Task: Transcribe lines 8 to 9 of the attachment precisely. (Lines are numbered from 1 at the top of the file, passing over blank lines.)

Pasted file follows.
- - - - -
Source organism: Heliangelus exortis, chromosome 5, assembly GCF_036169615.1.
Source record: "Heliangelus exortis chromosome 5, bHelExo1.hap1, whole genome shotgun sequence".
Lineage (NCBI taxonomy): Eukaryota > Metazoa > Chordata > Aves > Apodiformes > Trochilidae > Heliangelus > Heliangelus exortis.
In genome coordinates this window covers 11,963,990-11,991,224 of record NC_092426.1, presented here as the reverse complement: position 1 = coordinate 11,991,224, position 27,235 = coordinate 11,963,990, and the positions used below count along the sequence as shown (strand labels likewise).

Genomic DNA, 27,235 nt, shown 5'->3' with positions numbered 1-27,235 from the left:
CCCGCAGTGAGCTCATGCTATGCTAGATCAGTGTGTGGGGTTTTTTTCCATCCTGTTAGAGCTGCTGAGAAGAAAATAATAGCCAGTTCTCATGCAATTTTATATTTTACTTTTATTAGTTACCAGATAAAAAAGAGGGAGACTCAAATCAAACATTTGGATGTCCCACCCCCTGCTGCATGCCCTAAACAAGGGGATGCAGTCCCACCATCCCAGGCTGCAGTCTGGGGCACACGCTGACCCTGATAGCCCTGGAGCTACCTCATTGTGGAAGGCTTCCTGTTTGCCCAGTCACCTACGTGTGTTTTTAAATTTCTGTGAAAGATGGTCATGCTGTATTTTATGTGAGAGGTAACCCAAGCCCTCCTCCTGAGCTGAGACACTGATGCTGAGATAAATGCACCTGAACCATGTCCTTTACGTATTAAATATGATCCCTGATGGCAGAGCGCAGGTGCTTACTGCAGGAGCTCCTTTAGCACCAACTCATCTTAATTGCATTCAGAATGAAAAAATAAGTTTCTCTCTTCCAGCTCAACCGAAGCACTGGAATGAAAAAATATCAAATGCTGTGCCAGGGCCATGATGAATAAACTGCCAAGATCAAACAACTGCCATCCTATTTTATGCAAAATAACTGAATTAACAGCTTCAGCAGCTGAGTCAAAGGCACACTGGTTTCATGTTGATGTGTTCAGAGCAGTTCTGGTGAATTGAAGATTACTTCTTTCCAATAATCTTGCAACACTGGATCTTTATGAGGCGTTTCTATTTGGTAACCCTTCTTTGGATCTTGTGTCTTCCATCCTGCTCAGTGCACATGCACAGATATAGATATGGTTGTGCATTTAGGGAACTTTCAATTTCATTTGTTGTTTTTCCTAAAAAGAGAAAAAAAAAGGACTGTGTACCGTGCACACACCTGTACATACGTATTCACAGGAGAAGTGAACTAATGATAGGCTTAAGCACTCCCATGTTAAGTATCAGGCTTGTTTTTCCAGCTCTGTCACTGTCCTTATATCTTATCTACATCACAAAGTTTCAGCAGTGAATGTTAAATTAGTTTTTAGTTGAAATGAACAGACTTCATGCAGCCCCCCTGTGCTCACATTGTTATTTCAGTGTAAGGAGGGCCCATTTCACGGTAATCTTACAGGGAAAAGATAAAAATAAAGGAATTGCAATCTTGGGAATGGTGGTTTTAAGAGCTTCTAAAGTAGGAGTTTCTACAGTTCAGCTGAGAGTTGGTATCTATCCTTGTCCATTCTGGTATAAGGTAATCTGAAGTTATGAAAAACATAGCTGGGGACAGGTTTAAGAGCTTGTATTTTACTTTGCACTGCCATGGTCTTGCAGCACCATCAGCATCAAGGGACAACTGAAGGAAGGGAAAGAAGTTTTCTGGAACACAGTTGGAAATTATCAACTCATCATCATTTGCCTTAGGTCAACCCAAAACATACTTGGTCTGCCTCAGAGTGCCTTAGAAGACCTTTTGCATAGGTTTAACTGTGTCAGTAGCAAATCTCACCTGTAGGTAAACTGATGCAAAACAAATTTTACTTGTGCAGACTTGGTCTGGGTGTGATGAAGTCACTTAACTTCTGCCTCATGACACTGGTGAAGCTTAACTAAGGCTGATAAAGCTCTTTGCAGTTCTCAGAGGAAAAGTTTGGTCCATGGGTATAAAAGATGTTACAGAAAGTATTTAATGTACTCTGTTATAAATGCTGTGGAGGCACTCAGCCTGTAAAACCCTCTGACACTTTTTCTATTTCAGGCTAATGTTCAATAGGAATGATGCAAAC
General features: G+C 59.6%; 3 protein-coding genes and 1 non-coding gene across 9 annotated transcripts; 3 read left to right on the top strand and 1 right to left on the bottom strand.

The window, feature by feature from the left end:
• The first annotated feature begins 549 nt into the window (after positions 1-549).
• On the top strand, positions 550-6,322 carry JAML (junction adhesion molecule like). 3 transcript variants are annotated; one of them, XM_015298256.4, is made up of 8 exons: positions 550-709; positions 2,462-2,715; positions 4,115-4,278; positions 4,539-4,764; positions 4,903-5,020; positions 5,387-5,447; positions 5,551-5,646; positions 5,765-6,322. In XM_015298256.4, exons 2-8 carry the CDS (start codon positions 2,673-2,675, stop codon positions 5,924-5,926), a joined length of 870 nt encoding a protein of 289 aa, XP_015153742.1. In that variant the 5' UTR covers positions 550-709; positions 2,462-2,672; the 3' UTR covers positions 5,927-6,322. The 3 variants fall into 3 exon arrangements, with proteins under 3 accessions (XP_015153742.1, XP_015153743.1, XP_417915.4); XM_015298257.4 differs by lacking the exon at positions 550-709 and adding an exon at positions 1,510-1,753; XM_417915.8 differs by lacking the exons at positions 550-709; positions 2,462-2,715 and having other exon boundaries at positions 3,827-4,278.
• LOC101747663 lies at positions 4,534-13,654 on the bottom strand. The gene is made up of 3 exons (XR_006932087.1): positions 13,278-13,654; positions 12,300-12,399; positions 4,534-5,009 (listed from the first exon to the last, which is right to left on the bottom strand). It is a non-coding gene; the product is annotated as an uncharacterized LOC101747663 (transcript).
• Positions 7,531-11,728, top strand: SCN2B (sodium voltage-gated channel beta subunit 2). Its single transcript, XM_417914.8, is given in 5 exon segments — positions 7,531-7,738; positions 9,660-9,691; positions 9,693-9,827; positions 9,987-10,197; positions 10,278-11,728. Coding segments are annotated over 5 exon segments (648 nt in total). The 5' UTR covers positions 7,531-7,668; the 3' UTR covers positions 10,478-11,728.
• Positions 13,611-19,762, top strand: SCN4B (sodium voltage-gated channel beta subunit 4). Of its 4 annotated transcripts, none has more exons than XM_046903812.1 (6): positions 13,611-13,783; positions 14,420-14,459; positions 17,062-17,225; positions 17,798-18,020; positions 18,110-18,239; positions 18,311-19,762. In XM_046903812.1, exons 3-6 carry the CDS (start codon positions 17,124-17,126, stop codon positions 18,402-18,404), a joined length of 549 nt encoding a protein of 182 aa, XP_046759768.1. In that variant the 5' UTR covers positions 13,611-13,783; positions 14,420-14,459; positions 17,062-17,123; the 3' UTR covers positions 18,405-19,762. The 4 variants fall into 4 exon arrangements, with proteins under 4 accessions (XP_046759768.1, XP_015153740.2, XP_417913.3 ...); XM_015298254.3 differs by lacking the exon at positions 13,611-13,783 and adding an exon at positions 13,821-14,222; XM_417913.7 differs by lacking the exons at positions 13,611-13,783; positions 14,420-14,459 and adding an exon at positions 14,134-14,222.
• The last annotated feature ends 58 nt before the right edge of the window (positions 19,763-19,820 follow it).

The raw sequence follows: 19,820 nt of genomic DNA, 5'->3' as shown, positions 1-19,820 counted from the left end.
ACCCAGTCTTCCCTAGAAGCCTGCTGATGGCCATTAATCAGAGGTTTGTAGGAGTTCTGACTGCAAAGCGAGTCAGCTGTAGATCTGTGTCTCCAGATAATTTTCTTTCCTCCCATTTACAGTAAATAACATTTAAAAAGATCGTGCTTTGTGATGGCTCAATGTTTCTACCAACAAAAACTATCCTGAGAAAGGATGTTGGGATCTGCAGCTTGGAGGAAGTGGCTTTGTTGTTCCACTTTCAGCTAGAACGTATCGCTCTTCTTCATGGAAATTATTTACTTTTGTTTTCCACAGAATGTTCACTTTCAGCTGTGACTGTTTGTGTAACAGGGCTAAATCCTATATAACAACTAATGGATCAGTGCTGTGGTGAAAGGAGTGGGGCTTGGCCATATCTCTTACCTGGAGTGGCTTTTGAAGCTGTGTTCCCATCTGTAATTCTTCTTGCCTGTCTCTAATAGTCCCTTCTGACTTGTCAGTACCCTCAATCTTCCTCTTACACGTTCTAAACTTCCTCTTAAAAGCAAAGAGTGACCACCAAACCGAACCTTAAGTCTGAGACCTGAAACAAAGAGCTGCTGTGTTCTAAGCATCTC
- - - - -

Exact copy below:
The window, feature by feature from the left end:
• The first annotated feature begins 549 nt into the window (after positions 1-549).